Four our biannual PSIA refresher class, Tyson and I took the video movement analysis class with Mike Innes. I like the video analysis format. Due to covid travel restrictions, it was also our only choice. Both Tyson and I needed a class this year to maintain our certification. Finding child care for Isaac was tough. We pieced together help from another family, kids lessons at Jackson, and some flexibility by our instructor.
This was the first time I have skied with Mike Innes. While many of the fundamentals were the same as other classes, he had his own unique perspective. There were three other students
- Chris – an instructor at Bear Notch touring center. Mostly teaches to first timers.
- Hannah – a new coach at the Bill Koch League club in Portland Maine. First time taking a PSIA instructor course.
- Deb – long time alpine instructor taking a cross country ski class for a change.
Tyson was looking for an overall refresher and tune up on his cross country technique. I wanted to learn by example how to do movement analysis. And I wanted to improve my uphill technique.
Both Tyson and I quickly discovered that without our prior bicycle commutes, we didn’t have the cardiovascular fitness to keep up with the faster skiers. We both did well on diagonal stride. I could not get an efficient double pole for the life of me. Tyson did. Tyson started out a bit shaky on his skating technique. By the end he was doing well. Mike presented a new way of thinking about the push off for diagonal stride. The more you could get your foot forward and flat, the less chance of slipping. It really worked for going uphill. The only thing that disappointed was we couldn’t gather together in the lodge to watch and discuss the video footage.
Saturday we started on classic skis. As is typical with PSIA classes, our morning “warmup” zoomed past every other classic skier on the Ellis River Trail. Mike videoed us once to give us a starting reference. We worked on three things in the morning
- an introductory diagonal stride progression
- uphill diagonal stride
- double poling
For the afternoon, we switched over to skate skis. We started on the flat golf course, then moved to a steeper blue trail.
- introductory skate skiing progression
- V1 refinement for uphill
- downhill parallel turns for end of day fun
Sunday we started on skate skis and then switched to classic as fresh snow began to fall. We parked on Valley Cross Rd at a parking lot that the locals (Chris and Deb) called the airport. Not far from the parking lot, there was a wide flat area groomed with double wide classic tracks and double wide space for skating. That abutted The Wave complex, which is a really fun set of rolling trails when you are in shape, and a real huffer and puffer when you aren’t. We, of course, “warmed up” on John and The Wave. Tyson found to get up the hills, he needed to slow down his cadence and work on form.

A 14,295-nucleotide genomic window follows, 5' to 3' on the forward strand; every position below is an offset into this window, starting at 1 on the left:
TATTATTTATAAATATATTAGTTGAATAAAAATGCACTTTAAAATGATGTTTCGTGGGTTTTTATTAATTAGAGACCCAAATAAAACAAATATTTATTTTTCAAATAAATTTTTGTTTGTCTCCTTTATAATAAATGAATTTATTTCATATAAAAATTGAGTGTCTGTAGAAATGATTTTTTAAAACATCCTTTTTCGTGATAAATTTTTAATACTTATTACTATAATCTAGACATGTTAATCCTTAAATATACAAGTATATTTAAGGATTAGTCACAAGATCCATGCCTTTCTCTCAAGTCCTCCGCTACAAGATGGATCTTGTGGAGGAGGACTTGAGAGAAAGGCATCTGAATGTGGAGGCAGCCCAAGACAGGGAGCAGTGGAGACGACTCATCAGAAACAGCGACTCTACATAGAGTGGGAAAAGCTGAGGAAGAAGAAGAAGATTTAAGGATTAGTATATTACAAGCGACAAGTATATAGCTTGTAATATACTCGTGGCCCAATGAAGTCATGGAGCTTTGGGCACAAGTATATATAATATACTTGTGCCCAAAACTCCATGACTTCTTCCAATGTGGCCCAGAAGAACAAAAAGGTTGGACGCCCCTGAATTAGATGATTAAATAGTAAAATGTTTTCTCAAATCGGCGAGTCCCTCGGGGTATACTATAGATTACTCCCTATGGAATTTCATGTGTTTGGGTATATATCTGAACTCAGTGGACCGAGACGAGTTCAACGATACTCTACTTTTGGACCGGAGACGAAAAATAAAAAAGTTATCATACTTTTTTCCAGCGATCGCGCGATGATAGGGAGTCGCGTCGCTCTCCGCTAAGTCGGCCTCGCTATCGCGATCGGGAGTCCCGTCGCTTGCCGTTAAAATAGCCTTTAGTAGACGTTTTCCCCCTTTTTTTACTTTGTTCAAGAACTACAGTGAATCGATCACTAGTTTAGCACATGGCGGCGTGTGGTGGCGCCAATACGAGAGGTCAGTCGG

Tyson and I showed up late to morning skating because of child care.
- tunnel of power for refining skating technique
- V1 transitions from left to right side
- V2 timing
- Skating turns
After lunch for classic, we focused on kick double pole, plus some overall review.
This day was fun because Mike kept adding one more bit of complexity until there was smoke coming out of everyone’s ears. For me it was the increasing list of things to do in the tunnel of power. For Chris and Tyson it was the third V1 transition and alternating feet in the kick-double-pole.
General teaching techniques
Mike’s teaching style focused on “guided discovery”. He would give us a small piece of something, then another small piece of it, and let us figure out how they naturally fit together.
Whenever teaching students a technique, teach them how to do it and when to do it. Mike emphasized this after teaching downhill parallel turns, “when to do parallel turns — when you want to impress your friends.”
How to give feedback to students
- describe (“I think what I am seeing is”)
There are several structured ways to observe a student’s skiing
- top to bottom/bottom to top
- big muscles to little
- what are the skis doing
- technical model grid (Too technical for Mike)
I need to memorize PSIA’s fundamental skills for cross country skiing
- push off
- weight transfer
Mike also demonstrated some examples of teaching to different learning styles. The learning styles are
- Auditory – counted rhythms, pole tapping and ski slapping sounds
- Kinesthetic – the feel of the tongue of the boot against the ankle
These styles com from Neil Fleming’s VARK styles. PSIA leaves out the (R) for reading. https://vark-learn.com/introduction-to-vark/the-vark-modalities/
Shared Classic and Skating
In both classic and skating, you get more power by pushing off with a flat foot, not on the ball of your foot.
For classic, if you do an early weight transfer, the push off happens behind your CG. You will push from the ball of your foot, and the ski will slip out behind you. If instead you bring your hips forward, and let the new foot swing forward ahead of the old foot before pushing off, you get much better grab on the snow. The feeling is that you are pushing off with your whole foot.
In skating the phenomena is similar. If you try to push from the ball of your foot, you get either a twisting motion in the ski, or the ski slides backwards. Pushing on a flat foot pushes perpendicular to the ski and gets the most propulsion.
Once we had that working, the next thing Mike talked about was extension to get more glide. Now I thought you weren’t supposed to open up (straighten out) your ankle. But Mike had us do several exercises where we extended our foot slightly forward (or outward for skating) to get more glide before pushing off.